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Version: 0.6

Making a Prediction

In this topic, you will:

  • Serve the model for inference.
  • Run code to call the model to make a prediction. When the model is called, it is sent the inference feature data.

Serving the model for inference


The remainder of this tutorial uses Databricks Managed MLflow to serve a MLflow model for inference using a REST endpoint. But in general, you can use the system of your choice to serve a model for inference.

An MLflow model is a separate object from the rf model that you trained earlier, in Creating and Training a Model. As such, after creating a MLflow model, you will need to point your MLflow model to the rf model.

Creating an MLflow model

In MLflow, serve a model from a REST endpoint by following these steps:

  1. In the Databricks Web UI, select the Machine Learning view on the upper-left of the navigation pane.

  2. On the lower part of the navigation pane, select Models.

  3. Click Create Model, give the model a name, and click Create.

Enable model serving

After creating an MLflow model (the previous step), select the Serving tab on the top of the screen. Click Enable Serving.

Associate the MLflow model with the model you have trained

To associate the MLflow model with the model you have trained, first log the model you trained to an MLflow run. Then, set the MLflow model to point to that run.

Log the model you trained to an MLflow run

import mlflow
import mlflow.sklearn
from sklearn.metrics import mean_squared_error

with mlflow.start_run() as run:

# Log parameters
mlflow.log_param("num_trees", n_estimators)
mlflow.log_param("maxdepth", max_depth)
mlflow.log_param("max_feat", max_features)
mlflow.log_param("tecton_feature_service", "fraud_detection_feature_service")

# Log the model that you trained (rf)
mlflow.sklearn.log_model(rf, "random-forest-model")

# Log metrics
mlflow.log_metric("mse", mse)

The output will read: Logged 1 run to an experiment in MLflow., where run is a link. Click on link.

Setting the MLflow model to point to the MLflow run

On the right side, click Register Model. Select your MLflow model and click Register.

Return to the Registered Models screen by clicking on Models on the lower part of the navigation pane. Then select your model and go to the Serving tab. On the left side, you will see a list of model versions. Since this is a new model, there is only one version. For this version, copy the Model URL located on the right, to use later. This will be the <production model URL> that you use in code, later.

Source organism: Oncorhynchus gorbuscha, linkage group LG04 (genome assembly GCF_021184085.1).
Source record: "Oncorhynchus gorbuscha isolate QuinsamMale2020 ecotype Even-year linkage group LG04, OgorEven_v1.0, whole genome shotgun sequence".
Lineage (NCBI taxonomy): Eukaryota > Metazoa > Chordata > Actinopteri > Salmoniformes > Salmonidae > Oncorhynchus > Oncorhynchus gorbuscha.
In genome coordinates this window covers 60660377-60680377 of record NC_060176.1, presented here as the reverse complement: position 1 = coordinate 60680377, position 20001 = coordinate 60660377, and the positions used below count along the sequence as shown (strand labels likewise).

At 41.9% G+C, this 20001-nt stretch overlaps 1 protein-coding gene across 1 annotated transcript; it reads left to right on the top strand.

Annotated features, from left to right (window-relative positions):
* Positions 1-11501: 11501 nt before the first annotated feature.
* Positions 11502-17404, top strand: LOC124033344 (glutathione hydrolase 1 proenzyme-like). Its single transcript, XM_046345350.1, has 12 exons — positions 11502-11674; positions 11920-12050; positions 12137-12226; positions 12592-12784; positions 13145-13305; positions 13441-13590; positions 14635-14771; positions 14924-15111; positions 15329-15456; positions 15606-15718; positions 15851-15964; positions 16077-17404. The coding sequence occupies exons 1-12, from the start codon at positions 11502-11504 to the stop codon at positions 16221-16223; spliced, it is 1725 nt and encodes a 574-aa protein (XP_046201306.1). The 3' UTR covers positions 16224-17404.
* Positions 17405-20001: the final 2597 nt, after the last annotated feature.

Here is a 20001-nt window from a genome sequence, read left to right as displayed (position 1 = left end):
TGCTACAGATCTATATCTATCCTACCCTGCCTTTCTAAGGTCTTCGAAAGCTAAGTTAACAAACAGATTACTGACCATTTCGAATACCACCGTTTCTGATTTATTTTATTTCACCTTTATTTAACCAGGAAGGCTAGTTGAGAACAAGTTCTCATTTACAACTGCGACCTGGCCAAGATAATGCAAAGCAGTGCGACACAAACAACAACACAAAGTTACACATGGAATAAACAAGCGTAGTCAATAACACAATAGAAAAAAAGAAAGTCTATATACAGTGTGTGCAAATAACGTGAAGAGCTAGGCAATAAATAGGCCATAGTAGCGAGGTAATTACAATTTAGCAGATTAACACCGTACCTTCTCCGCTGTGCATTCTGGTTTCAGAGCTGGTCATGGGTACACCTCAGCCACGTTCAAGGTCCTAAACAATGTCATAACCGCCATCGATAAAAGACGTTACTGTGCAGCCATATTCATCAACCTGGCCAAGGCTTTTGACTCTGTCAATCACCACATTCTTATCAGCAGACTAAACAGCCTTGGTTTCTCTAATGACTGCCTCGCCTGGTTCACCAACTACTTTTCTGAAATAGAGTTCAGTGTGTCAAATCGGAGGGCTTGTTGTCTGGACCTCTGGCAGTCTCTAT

The model status must be Ready before you can call it (the next step).

Calling the model (sending it the feature data for inference) to make a prediction


For the purpose of this tutorial, run the code below in a notebook. To use this code in production, add this code in the appropriate location in your application.

The code below uses the <production model URL>, which is the URL that you copied in the last section. To authenticate to the URL, the code retrieves a token that is stored in a Databricks secret, using dbutils.secrets.get(). For more information, see these these topics in the Databricks documentation:

import pandas as pd
import requests

def get_prediction_from_model(dataset):
headers = {"Authorization": f"Bearer " + dbutils.secrets.get(scope="<scope name>", key="<key name>")}
response = requests.request(
url="<production model URL>",
if response.status_code != 200:
raise Exception(f"Request failed with status {response.status_code}, {response.text}")
return response.json()

# Call the above function, sending inference_feature_data_model_format as input.
# inference_feature_data_model_format was generated previously,
# in the Read Feature Data for Inference topic of this tutorial.
prediction = get_prediction_from_model(inference_feature_data_model_format)

# Display the prediction

Sample output:

{'predictions': [0.0]}

The prediction value will between 0 and 1. The higher the value, the higher the probability of the transaction being fraudulent. The value can be exactly 0 or 1, because this is the behavior of the RandomForestRegressor model that made the prediction.

Deleting your live workspace


Deleting a workspace removes all feature definitions and materialized feature data from the workspace.

After completing the previous section, disable materialization to prevent compute costs. The easiest way is to delete the live workspace which you created in the Enabling Materialization topic.

tecton workspace delete <live workspace name>


Deleted workspace "<live workspace name>".
Switched to workspace "prod".

The tecton workspace delete command switches to the prod workspace after the delete of the requested workspace occurs. You may wish to switch to another workspace using tecton workspace select.


As an alternative to deleting the live workspace, you could disable materialization by setting the values of the online and offline parameters in all Feature Views to False.

Tutorial complete

You have now completed this fundamentals tutorial. Congratulations! To continue learning how to use Tecton, consult the left navigation bar to find your topics of interest.

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